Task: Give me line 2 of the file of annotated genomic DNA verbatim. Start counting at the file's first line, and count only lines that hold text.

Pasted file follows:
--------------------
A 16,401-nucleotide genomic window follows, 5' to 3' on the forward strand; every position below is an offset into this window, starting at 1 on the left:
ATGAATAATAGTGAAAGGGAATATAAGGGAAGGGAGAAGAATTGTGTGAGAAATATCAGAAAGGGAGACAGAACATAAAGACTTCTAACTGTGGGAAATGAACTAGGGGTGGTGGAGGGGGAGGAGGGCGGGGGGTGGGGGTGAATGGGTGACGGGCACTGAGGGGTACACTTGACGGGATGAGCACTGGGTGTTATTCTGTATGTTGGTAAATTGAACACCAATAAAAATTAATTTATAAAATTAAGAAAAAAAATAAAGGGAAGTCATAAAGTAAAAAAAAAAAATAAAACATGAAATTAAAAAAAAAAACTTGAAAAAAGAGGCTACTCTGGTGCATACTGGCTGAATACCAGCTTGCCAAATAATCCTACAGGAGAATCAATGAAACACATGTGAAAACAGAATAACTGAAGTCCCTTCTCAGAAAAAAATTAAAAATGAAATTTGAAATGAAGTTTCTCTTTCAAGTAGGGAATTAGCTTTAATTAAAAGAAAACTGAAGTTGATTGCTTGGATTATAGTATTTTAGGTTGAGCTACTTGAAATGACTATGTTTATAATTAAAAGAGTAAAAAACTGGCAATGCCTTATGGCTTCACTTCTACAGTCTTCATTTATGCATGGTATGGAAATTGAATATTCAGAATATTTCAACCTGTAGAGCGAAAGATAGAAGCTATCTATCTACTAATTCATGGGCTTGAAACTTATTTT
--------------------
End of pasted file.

ATGAATAATAGTGAAAGGGAATATAAGGGAAGGGAGAAGAATTGTGTGAGAAATATCAGAAAGGGAGACAGAACATAAAGACTTCTAACTGTGGGAAATGAACTAGGGGTGGTGGAGGGGGAGGAGGGCGGGGGGTGGGGGTGAATGGGTGACGGGCACTGAGGGGTACACTTGACGGGATGAGCACTGGGTGTTATTCTGTATGTTGGTAAATTGAACACCAATAAAAATTAATTTATAAAATTAAGAAAAAAAATAAAGGGAAGTCATAAAGTAAAAAAAAAAAATAAAACATGAAATTAAAAAAAAAAACTTGAAAAAAGAGGCTACTCTGGTGCATACTGGCTGAATACCAGCTTGCCAAATAATCCTACAGGAGAATCAATGAAACACATGTGAAAACAGAATAACTGAAGTCCCTTCTCAGAAAAAAATTAAAAATGAAATTTGAAATGAAGTTTCTCTTTCAAGTAGGGAATTAGCTTTAATTAAAAGAAAACTGAAGTTGATTGCTTGGATTATAGTATTTTAGGTTGAGCTACTTGAAATGACTATGTTTATAATTAAAAGAGTAAAAAACTGGCAATGCCTTATGGCTTCACTTCTACAGTCTTCATTTATGCATGGTATGGAAATTGAATATTCAGAATATTTCAACCTGTAGAGCGAAAGATAGAAGCTATCTATCTACTAATTCATGGGCTTGAAACTTATTTT